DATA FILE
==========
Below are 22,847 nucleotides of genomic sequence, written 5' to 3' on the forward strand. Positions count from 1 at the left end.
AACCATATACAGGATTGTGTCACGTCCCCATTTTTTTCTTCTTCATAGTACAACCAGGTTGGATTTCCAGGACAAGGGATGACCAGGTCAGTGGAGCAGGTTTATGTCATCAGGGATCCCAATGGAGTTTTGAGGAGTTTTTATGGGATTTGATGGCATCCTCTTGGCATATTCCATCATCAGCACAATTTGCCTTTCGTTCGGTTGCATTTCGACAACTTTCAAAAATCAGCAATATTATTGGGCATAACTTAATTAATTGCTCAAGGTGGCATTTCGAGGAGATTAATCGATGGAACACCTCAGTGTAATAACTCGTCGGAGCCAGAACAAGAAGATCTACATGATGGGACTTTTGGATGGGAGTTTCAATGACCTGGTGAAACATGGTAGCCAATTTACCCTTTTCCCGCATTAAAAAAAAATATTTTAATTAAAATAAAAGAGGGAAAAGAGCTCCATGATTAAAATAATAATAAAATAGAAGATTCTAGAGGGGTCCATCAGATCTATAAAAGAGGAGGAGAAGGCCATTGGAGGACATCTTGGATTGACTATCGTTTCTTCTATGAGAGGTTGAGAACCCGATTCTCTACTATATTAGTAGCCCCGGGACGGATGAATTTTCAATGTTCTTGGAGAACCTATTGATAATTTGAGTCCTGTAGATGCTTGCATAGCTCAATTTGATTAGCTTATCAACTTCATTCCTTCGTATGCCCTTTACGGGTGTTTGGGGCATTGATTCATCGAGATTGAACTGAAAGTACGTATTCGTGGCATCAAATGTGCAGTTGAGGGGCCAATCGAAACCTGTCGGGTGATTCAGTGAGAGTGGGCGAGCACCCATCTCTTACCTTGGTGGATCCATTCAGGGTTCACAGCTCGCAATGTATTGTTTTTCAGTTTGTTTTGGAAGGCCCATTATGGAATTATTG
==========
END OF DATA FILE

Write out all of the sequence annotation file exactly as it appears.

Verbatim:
Below are 22,847 nucleotides of genomic sequence, written 5' to 3' on the forward strand. Positions count from 1 at the left end.
AACCATATACAGGATTGTGTCACGTCCCCATTTTTTTCTTCTTCATAGTACAACCAGGTTGGATTTCCAGGACAAGGGATGACCAGGTCAGTGGAGCAGGTTTATGTCATCAGGGATCCCAATGGAGTTTTGAGGAGTTTTTATGGGATTTGATGGCATCCTCTTGGCATATTCCATCATCAGCACAATTTGCCTTTCGTTCGGTTGCATTTCGACAACTTTCAAAAATCAGCAATATTATTGGGCATAACTTAATTAATTGCTCAAGGTGGCATTTCGAGGAGATTAATCGATGGAACACCTCAGTGTAATAACTCGTCGGAGCCAGAACAAGAAGATCTACATGATGGGACTTTTGGATGGGAGTTTCAATGACCTGGTGAAACATGGTAGCCAATTTACCCTTTTCCCGCATTAAAAAAAAATATTTTAATTAAAATAAAAGAGGGAAAAGAGCTCCATGATTAAAATAATAATAAAATAGAAGATTCTAGAGGGGTCCATCAGATCTATAAAAGAGGAGGAGAAGGCCATTGGAGGACATCTTGGATTGACTATCGTTTCTTCTATGAGAGGTTGAGAACCCGATTCTCTACTATATTAGTAGCCCCGGGACGGATGAATTTTCAATGTTCTTGGAGAACCTATTGATAATTTGAGTCCTGTAGATGCTTGCATAGCTCAATTTGATTAGCTTATCAACTTCATTCCTTCGTATGCCCTTTACGGGTGTTTGGGGCATTGATTCATCGAGATTGAACTGAAAGTACGTATTCGTGGCATCAAATGTGCAGTTGAGGGGCCAATCGAAACCTGTCGGGTGATTCAGTGAGAGTGGGCGAGCACCCATCTCTTACCTTGGTGGATCCATTCAGGGTTCACAGCTCGCAATGTATTGTTTTTCAGTTTGTTTTGGAAGGCCCATTATGGAATTATTG